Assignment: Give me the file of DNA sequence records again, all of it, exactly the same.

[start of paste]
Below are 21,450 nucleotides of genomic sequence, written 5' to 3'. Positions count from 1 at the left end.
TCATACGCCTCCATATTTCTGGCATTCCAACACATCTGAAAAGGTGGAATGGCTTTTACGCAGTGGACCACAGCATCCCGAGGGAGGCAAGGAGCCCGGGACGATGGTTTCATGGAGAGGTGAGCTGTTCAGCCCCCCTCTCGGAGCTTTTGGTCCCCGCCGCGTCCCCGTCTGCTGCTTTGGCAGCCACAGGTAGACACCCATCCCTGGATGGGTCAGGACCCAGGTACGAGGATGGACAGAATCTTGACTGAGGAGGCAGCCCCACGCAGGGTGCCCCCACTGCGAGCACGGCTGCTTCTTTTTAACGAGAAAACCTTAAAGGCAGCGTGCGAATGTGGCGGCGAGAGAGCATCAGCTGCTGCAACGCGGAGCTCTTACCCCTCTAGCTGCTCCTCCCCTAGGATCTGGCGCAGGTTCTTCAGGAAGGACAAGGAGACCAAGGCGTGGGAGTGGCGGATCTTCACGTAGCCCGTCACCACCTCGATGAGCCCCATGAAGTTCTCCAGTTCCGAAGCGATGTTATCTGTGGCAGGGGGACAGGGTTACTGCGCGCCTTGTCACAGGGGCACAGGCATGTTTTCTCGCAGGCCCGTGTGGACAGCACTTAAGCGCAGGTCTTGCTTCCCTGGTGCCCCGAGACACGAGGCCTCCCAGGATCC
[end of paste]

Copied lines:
Below are 21,450 nucleotides of genomic sequence, written 5' to 3'. Positions count from 1 at the left end.
TCATACGCCTCCATATTTCTGGCATTCCAACACATCTGAAAAGGTGGAATGGCTTTTACGCAGTGGACCACAGCATCCCGAGGGAGGCAAGGAGCCCGGGACGATGGTTTCATGGAGAGGTGAGCTGTTCAGCCCCCCTCTCGGAGCTTTTGGTCCCCGCCGCGTCCCCGTCTGCTGCTTTGGCAGCCACAGGTAGACACCCATCCCTGGATGGGTCAGGACCCAGGTACGAGGATGGACAGAATCTTGACTGAGGAGGCAGCCCCACGCAGGGTGCCCCCACTGCGAGCACGGCTGCTTCTTTTTAACGAGAAAACCTTAAAGGCAGCGTGCGAATGTGGCGGCGAGAGAGCATCAGCTGCTGCAACGCGGAGCTCTTACCCCTCTAGCTGCTCCTCCCCTAGGATCTGGCGCAGGTTCTTCAGGAAGGACAAGGAGACCAAGGCGTGGGAGTGGCGGATCTTCACGTAGCCCGTCACCACCTCGATGAGCCCCATGAAGTTCTCCAGTTCCGAAGCGATGTTATCTGTGGCAGGGGGACAGGGTTACTGCGCGCCTTGTCACAGGGGCACAGGCATGTTTTCTCGCAGGCCCGTGTGGACAGCACTTAAGCGCAGGTCTTGCTTCCCTGGTGCCCCGAGACACGAGGCCTCCCAGGATCC